New paper on behaviour-dependent predation risk in zooplankton

Tuesday 07 Feb 17


Rodrigo Almeda
Senior Researcher
DTU Aqua


Thomas Kiørboe
DTU Aqua
+45 35 88 34 01
What is the cost in terms of predation risk of different feeding behaviours in zooplankton? What feeding strategies are more risky?  Are copepod males more susceptible to predation than females?

Zooplankton exhibit different small-scale motile behaviors related to feeding and mating activities. In this study, we experimentally quantify the influence of motile behavior on predation risk using planktonic copepods as model organisms. This is the first study that systematically examines behavior-dependent predation risk over the main feeding and mate-finding behaviors reported for zooplankton. Our results are of broad significance for understanding the role of zooplankton behavior in predation mortality and the feeding-predation and mating-predation trade-offs. Our empirical estimates of the predation risk associated with different motile behaviors in zooplankton help to quantify the gain over the risk associated to a specific behavior and to predict optimal zooplankton foraging strategies depending on the environmental conditions. Overall, our results demonstrate that small-scale motile behavior is a key trait in zooplankton that significantly affects predation risk and therefore is a main determinant of distribution and composition of zooplankton communities in the ocean.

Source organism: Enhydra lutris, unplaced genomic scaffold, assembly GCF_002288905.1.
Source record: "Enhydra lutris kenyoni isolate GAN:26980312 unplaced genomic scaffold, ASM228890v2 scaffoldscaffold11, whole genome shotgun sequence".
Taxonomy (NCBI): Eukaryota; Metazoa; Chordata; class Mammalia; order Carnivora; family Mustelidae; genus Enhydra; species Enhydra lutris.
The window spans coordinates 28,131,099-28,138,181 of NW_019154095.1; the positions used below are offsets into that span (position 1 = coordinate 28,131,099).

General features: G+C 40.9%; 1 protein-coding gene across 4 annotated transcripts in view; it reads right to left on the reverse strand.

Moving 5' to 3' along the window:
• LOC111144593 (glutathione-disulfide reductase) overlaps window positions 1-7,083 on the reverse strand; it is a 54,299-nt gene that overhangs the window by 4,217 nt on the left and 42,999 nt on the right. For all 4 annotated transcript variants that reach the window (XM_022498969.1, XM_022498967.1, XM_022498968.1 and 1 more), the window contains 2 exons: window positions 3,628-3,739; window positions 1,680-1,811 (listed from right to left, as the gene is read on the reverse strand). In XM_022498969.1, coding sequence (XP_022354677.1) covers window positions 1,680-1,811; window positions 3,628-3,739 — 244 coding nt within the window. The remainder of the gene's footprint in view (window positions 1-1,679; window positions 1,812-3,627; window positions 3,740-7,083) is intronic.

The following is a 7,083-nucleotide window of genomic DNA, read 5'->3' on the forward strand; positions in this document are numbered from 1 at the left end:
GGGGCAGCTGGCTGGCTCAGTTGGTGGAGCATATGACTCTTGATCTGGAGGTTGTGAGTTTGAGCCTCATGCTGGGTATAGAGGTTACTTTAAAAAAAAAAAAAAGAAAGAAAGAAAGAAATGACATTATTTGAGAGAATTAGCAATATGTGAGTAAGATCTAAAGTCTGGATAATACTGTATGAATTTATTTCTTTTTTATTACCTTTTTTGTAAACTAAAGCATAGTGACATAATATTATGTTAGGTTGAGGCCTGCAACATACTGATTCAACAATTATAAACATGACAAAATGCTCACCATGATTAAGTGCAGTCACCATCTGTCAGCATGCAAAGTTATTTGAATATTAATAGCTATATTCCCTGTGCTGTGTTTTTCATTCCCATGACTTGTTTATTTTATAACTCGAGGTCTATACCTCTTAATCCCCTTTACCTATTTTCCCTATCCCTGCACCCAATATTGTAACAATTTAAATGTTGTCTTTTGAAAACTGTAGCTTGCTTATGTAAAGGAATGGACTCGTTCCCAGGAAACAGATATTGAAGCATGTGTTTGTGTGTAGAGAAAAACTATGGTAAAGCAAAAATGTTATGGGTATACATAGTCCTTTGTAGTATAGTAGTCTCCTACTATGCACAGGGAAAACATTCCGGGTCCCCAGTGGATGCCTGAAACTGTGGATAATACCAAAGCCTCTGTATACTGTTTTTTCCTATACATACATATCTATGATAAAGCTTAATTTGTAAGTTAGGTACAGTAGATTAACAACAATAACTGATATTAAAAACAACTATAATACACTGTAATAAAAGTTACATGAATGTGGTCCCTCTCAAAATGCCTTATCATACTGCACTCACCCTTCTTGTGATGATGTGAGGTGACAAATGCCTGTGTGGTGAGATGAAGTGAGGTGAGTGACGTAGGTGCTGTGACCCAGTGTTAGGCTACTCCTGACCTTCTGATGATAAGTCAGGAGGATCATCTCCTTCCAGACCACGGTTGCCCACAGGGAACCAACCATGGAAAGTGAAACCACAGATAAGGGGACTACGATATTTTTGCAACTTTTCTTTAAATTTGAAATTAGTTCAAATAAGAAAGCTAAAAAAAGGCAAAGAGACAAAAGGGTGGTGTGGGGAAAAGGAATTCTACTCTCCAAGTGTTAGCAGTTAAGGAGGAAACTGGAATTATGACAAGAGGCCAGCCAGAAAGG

Citation: Almeda, R., H. van Someren Gréve, and T. Kiørboe. 2017. Behavior is a major determinant of predation risk in zooplankton. Ecosphere 8(2):e01668. 10.1002/ecs2.1668

The paper can be read here.
28 MAY 2020